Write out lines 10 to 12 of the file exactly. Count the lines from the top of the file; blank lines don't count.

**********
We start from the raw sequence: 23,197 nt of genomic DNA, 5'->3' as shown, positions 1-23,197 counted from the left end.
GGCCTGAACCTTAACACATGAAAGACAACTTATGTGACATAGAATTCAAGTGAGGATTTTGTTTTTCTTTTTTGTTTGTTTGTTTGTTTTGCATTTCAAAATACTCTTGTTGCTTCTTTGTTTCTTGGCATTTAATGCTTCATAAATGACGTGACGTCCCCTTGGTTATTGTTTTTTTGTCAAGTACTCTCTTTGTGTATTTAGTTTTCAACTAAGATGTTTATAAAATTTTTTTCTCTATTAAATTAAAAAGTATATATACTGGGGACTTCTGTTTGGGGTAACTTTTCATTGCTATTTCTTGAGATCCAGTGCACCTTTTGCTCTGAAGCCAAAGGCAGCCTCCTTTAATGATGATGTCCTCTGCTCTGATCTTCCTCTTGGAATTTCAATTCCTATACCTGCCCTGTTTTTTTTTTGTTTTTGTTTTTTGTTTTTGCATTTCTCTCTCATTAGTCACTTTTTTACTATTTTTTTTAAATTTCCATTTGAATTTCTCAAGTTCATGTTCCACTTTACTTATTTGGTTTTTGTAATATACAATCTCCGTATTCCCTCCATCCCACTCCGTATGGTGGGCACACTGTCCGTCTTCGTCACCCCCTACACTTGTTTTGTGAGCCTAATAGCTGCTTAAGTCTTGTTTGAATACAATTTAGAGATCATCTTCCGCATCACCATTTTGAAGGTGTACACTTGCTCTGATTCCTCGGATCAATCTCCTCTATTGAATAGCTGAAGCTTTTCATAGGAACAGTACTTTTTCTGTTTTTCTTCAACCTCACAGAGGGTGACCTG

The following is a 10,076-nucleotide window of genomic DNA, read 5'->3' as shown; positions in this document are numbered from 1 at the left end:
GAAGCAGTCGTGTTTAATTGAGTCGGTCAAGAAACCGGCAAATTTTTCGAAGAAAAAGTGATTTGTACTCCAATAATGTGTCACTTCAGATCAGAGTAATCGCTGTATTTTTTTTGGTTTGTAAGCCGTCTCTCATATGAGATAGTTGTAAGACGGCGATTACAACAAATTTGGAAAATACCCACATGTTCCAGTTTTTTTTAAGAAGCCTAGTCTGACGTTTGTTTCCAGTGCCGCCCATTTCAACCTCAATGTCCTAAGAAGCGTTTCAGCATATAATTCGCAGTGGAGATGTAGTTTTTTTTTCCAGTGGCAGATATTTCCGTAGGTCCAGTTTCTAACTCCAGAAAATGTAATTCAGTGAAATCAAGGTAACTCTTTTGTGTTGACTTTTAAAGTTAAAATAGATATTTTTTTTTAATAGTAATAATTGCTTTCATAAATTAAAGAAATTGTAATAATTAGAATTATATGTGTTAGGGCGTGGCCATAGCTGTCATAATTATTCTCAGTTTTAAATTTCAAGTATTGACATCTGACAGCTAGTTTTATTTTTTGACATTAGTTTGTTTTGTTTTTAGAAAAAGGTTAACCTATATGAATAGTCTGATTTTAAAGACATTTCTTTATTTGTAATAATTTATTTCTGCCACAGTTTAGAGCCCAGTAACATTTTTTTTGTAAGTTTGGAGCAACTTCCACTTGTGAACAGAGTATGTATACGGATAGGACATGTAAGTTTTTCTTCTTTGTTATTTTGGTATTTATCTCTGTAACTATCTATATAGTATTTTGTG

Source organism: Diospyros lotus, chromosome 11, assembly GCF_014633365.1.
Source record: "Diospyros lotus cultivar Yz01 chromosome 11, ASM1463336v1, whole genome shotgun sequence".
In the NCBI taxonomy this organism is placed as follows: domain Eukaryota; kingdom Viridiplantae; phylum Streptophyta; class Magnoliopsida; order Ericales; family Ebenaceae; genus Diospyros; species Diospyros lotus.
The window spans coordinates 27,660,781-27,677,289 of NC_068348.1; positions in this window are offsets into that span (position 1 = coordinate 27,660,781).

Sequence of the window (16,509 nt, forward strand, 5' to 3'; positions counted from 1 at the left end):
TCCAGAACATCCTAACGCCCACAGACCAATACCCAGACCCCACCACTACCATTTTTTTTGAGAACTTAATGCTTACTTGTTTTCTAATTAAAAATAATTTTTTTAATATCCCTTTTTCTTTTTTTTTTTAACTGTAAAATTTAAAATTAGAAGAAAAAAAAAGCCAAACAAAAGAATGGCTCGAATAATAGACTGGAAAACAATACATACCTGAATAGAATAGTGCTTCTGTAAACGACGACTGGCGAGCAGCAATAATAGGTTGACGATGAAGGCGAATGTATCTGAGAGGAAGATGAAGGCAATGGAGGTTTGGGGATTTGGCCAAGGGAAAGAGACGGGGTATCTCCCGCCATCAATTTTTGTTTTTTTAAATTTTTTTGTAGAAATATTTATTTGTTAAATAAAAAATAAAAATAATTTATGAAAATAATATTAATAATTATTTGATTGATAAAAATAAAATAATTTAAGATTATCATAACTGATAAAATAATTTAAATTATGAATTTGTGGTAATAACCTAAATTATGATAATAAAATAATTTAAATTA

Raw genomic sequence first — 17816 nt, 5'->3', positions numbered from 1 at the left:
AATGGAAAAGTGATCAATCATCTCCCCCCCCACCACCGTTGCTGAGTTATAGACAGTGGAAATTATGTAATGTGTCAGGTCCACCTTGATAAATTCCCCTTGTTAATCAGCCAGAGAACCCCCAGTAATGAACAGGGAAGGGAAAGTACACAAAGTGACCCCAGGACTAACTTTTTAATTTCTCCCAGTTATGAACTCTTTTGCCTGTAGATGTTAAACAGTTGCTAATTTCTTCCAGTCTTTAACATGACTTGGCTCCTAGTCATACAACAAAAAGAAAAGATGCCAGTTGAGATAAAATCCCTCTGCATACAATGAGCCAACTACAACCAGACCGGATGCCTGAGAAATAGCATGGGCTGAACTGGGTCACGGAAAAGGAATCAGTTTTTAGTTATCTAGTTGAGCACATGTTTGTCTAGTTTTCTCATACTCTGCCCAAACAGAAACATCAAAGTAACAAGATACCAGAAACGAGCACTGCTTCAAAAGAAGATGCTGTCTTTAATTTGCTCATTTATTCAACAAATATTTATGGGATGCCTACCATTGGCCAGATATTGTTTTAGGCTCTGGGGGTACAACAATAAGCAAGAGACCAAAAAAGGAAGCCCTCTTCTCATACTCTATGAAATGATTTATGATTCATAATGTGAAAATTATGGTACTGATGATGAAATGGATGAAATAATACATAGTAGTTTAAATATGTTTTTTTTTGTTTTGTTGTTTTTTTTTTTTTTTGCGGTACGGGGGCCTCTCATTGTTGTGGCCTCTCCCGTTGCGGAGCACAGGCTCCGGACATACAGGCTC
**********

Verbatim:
TCCAGAACATCCTAACGCCCACAGACCAATACCCAGACCCCACCACTACCATTTTTTTTGAGAACTTAATGCTTACTTGTTTTCTAATTAAAAATAATTTTTTTAATATCCCTTTTTCTTTTTTTTTTTAACTGTAAAATTTAAAATTAGAAGAAAAAAAAAGCCAAACAAAAGAATGGCTCGAATAATAGACTGGAAAACAATACATACCTGAATAGAATAGTGCTTCTGTAAACGACGACTGGCGAGCAGCAATAATAGGTTGACGATGAAGGCGAATGTATCTGAGAGGAAGATGAAGGCAATGGAGGTTTGGGGATTTGGCCAAGGGAAAGAGACGGGGTATCTCCCGCCATCAATTTTTGTTTTTTTAAATTTTTTTGTAGAAATATTTATTTGTTAAATAAAAAATAAAAATAATTTATGAAAATAATATTAATAATTATTTGATTGATAAAAATAAAATAATTTAAGATTATCATAACTGATAAAATAATTTAAATTATGAATTTGTGGTAATAACCTAAATTATGATAATAAAATAATTTAAATTA

Raw genomic sequence first — 17816 nt, 5'->3', positions numbered from 1 at the left:
AATGGAAAAGTGATCAATCATCTCCCCCCCCACCACCGTTGCTGAGTTATAGACAGTGGAAATTATGTAATGTGTCAGGTCCACCTTGATAAATTCCCCTTGTTAATCAGCCAGAGAACCCCCAGTAATGAACAGGGAAGGGAAAGTACACAAAGTGACCCCAGGACTAACTTTTTAATTTCTCCCAGTTATGAACTCTTTTGCCTGTAGATGTTAAACAGTTGCTAATTTCTTCCAGTCTTTAACATGACTTGGCTCCTAGTCATACAACAAAAAGAAAAGATGCCAGTTGAGATAAAATCCCTCTGCATACAATGAGCCAACTACAACCAGACCGGATGCCTGAGAAATAGCATGGGCTGAACTGGGTCACGGAAAAGGAATCAGTTTTTAGTTATCTAGTTGAGCACATGTTTGTCTAGTTTTCTCATACTCTGCCCAAACAGAAACATCAAAGTAACAAGATACCAGAAACGAGCACTGCTTCAAAAGAAGATGCTGTCTTTAATTTGCTCATTTATTCAACAAATATTTATGGGATGCCTACCATTGGCCAGATATTGTTTTAGGCTCTGGGGGTACAACAATAAGCAAGAGACCAAAAAAGGAAGCCCTCTTCTCATACTCTATGAAATGATTTATGATTCATAATGTGAAAATTATGGTACTGATGATGAAATGGATGAAATAATACATAGTAGTTTAAATATGTTTTTTTTTGTTTTGTTGTTTTTTTTTTTTTTTGCGGTACGGGGGCCTCTCATTGTTGTGGCCTCTCCCGTTGCGGAGCACAGGCTCCGGACATACAGGCTC